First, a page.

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Research Papers

Modeling and Simulation of the Steady-State and Transient Performance of a Three-Way Pressure Reducing Valve

[+] Author and Article Information
Osama Gad

Mechanical Engineering Department,
College of Engineering and Petroleum,
Kuwait University,
Safat 5969, Kuwait
e-mail: osama.gad@ku.edu.kw

Contributed by the Dynamic Systems Division of ASME for publication in the JOURNAL OF DYNAMIC SYSTEMS, MEASUREMENT, AND CONTROL. Manuscript received June 2, 2014; final manuscript received December 7, 2015; published online January 12, 2016. Assoc. Editor: Ryozo Nagamune.

J. Dyn. Sys., Meas., Control 138(3), 031001 (Jan 12, 2016) (10 pages) Paper No: DS-14-1234; doi: 10.1115/1.4032221 History: Received June 02, 2014; Revised December 07, 2015

This paper deals with modeling and simulation of a class of three-way pressure reducing valves. The study aims to point out the peculiarities of function and operation of this class of valves in the steady-state and transient modes of operation. A comprehensive nonlinear mathematical model is deduced in order to predict the performance of the studied valve in both modes. The proposed model takes into consideration most nonlinearities of the studied valve. A computer simulation, based on the proposed model, is performed to predict the steady-state and transient performance. During the simulation study, it was found that nonlinearity occurs due to the following factors: the transient change in the valve operating pressures and the change in the throttling areas of the valve restrictions and their discharge coefficients. The transient change in the valve operating pressures causes nonlinear velocity changes of the fluid flow passing through the throttling areas of the valve restrictions. These throttling areas usually have nonlinear mathematical formulas. The discharge coefficients of these throttling areas are assumed constant independent of the flow rates, Reynolds number, and dimensions of these areas. However, these parameters affect the discharge coefficient in a complicated manner. The validity of the proposed model is assessed experimentally in the steady-state and transient modes of operation. The results show good agreement between simulation and experiment in both modes. The study shows that the geometry of the throttling orifice, which connects the upstream port to the downstream port, plays an important role in the studied valve steady-state and transient performance. This result implies the need for further investigation of the effect of the dimensions of the throttling orifices on the steady-state and transient performance of hydraulic control valves.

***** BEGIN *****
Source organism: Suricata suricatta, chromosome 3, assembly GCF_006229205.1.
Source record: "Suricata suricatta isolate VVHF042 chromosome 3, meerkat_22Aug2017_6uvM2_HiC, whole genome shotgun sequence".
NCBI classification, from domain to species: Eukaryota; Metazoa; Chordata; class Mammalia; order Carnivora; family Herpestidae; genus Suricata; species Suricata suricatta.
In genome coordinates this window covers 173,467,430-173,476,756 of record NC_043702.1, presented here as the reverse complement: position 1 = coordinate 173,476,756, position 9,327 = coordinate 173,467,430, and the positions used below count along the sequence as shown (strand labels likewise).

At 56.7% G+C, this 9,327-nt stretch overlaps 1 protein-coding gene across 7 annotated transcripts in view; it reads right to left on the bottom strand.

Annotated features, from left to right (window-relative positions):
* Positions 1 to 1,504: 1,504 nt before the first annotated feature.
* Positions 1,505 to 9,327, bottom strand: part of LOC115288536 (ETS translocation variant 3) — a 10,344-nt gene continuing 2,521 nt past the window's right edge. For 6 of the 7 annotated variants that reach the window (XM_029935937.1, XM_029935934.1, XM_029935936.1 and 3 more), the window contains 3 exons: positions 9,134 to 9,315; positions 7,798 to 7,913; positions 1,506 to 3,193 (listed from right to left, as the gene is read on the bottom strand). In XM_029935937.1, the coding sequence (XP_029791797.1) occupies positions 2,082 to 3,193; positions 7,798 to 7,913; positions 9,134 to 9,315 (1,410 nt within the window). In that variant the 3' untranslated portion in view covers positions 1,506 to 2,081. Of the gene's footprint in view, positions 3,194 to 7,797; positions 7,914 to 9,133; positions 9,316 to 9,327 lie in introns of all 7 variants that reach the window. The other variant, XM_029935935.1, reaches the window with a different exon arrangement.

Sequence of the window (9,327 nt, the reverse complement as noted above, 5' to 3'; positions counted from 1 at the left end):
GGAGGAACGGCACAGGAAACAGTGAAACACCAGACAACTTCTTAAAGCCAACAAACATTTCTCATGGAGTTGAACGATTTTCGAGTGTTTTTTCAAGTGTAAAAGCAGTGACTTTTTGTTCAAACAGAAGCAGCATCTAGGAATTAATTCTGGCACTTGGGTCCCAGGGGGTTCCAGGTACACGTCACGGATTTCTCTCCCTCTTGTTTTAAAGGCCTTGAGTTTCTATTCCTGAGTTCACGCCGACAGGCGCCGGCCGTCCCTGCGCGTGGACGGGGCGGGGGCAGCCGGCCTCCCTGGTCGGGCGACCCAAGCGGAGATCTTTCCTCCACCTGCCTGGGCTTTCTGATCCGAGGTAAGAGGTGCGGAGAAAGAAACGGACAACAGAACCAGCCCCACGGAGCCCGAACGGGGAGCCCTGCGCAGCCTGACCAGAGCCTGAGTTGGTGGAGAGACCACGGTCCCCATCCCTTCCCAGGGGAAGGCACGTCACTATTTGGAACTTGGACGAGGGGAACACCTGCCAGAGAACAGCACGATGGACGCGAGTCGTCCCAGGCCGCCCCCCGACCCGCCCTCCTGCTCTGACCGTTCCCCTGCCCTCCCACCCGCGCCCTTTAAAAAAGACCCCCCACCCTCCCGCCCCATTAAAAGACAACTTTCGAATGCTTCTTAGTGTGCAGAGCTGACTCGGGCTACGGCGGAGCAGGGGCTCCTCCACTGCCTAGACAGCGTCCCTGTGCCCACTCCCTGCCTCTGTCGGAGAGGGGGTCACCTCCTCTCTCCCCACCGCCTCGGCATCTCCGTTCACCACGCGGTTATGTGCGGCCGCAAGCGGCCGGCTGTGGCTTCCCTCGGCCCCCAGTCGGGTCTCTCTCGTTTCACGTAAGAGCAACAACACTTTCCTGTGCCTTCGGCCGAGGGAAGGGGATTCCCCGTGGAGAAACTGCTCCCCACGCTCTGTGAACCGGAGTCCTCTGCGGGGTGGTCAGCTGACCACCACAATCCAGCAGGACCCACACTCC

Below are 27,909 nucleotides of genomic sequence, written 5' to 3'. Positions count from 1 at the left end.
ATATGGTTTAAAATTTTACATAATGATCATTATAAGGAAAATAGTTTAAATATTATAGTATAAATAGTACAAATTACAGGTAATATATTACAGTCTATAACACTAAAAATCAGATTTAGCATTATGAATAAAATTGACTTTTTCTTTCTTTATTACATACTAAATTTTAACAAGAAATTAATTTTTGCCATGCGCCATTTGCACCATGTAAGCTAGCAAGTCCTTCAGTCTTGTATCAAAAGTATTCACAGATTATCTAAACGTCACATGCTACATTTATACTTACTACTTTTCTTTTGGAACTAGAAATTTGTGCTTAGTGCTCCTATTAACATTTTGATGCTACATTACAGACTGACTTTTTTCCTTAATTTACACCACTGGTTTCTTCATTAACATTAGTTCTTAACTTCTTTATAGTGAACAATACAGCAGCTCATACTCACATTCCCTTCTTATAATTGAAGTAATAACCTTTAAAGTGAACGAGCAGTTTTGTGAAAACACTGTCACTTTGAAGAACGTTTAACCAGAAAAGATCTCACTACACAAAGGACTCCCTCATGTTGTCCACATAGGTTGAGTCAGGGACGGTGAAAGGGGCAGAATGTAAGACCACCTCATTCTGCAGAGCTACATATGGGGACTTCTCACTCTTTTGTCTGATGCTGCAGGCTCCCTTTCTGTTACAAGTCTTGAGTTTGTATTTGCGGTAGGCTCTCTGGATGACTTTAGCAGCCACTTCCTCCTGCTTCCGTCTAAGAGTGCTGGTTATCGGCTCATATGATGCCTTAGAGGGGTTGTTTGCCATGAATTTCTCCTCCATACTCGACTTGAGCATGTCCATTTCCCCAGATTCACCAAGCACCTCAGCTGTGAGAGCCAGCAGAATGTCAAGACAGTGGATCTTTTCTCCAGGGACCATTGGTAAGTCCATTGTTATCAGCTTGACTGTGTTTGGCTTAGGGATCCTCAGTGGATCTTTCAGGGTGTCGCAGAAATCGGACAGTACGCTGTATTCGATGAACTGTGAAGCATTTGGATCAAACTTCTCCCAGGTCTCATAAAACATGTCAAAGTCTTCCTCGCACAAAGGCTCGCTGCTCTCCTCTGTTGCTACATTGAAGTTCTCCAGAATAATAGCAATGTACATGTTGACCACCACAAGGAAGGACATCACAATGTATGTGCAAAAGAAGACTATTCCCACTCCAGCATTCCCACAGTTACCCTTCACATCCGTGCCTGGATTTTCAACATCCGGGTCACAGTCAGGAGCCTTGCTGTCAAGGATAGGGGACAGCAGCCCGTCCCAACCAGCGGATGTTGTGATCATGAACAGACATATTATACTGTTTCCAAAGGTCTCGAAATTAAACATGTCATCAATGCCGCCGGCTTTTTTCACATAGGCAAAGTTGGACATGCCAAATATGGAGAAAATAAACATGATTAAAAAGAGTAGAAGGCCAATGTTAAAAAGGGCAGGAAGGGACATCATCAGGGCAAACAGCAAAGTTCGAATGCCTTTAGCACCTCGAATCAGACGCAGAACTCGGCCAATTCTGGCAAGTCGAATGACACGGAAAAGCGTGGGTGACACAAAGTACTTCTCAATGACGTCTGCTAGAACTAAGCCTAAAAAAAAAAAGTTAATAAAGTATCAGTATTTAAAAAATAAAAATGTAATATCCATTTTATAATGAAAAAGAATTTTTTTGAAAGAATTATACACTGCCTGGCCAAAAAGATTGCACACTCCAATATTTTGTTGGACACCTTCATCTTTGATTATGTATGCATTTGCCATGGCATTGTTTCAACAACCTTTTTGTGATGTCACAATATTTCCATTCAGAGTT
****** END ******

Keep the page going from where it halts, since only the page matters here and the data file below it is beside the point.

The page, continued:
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Figures

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Fig. 5

Hydraulic circuit of the test stand

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Fig. 4

Second throttling opening area a2(x)

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Fig. 7

Measured and simulated results of the Pr(Pc) characteristics of the studied valve at different values of the spring presetting

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Fig. 8

Measured and simulated results of the Qr(Pr) characteristics of the studied valve at different values of the spring presetting

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Fig. 9

Measured and simulated results of the Qt (Pr) characteristics of the studied valve at different values of the spring presetting

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Fig. 3

Control piston motion

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Fig. 11

Measured and simulated results of the transient response of the studied valve for approximately two turns setting of the spring at different positions of the first loading orifice

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Fig. 12

Measured and simulated results of the transient response of the studied valve for approximately four turns setting of the spring at different positions of the first loading orifice

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Fig. 2

Schematic diagram of the studied three-way pressure reducing valve

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Fig. 1

Three-way pressure reducing valve

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Fig. 6

Experimental results of the transient response of the DCV throttling opening area av(xv)

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Fig. 10

Measured and simulated results of the transient response of the studied valve for approximately one turn setting of the spring at different positions of the first loading orifice

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